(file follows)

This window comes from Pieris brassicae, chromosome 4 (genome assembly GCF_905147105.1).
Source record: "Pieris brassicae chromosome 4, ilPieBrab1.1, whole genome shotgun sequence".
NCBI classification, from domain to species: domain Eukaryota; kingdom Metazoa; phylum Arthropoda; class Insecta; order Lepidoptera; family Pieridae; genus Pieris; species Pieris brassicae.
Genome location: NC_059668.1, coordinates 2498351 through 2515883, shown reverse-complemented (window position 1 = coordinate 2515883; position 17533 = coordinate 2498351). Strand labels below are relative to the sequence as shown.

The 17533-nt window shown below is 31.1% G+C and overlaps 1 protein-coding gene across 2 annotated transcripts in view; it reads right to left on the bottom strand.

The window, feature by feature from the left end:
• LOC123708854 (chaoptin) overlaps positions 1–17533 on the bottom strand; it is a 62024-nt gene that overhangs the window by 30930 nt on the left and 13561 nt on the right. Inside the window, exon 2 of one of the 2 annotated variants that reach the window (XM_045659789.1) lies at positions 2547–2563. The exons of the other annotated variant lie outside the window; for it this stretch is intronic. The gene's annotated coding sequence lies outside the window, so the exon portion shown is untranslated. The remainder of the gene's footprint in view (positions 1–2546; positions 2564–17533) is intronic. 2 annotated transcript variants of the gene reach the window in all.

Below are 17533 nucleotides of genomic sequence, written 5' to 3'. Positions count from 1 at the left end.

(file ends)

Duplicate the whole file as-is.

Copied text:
This window comes from Pieris brassicae, chromosome 4 (genome assembly GCF_905147105.1).
Source record: "Pieris brassicae chromosome 4, ilPieBrab1.1, whole genome shotgun sequence".
NCBI classification, from domain to species: domain Eukaryota; kingdom Metazoa; phylum Arthropoda; class Insecta; order Lepidoptera; family Pieridae; genus Pieris; species Pieris brassicae.
Genome location: NC_059668.1, coordinates 2498351 through 2515883, shown reverse-complemented (window position 1 = coordinate 2515883; position 17533 = coordinate 2498351). Strand labels below are relative to the sequence as shown.

The 17533-nt window shown below is 31.1% G+C and overlaps 1 protein-coding gene across 2 annotated transcripts in view; it reads right to left on the bottom strand.

The window, feature by feature from the left end:
• LOC123708854 (chaoptin) overlaps positions 1–17533 on the bottom strand; it is a 62024-nt gene that overhangs the window by 30930 nt on the left and 13561 nt on the right. Inside the window, exon 2 of one of the 2 annotated variants that reach the window (XM_045659789.1) lies at positions 2547–2563. The exons of the other annotated variant lie outside the window; for it this stretch is intronic. The gene's annotated coding sequence lies outside the window, so the exon portion shown is untranslated. The remainder of the gene's footprint in view (positions 1–2546; positions 2564–17533) is intronic. 2 annotated transcript variants of the gene reach the window in all.

Below are 17533 nucleotides of genomic sequence, written 5' to 3'. Positions count from 1 at the left end.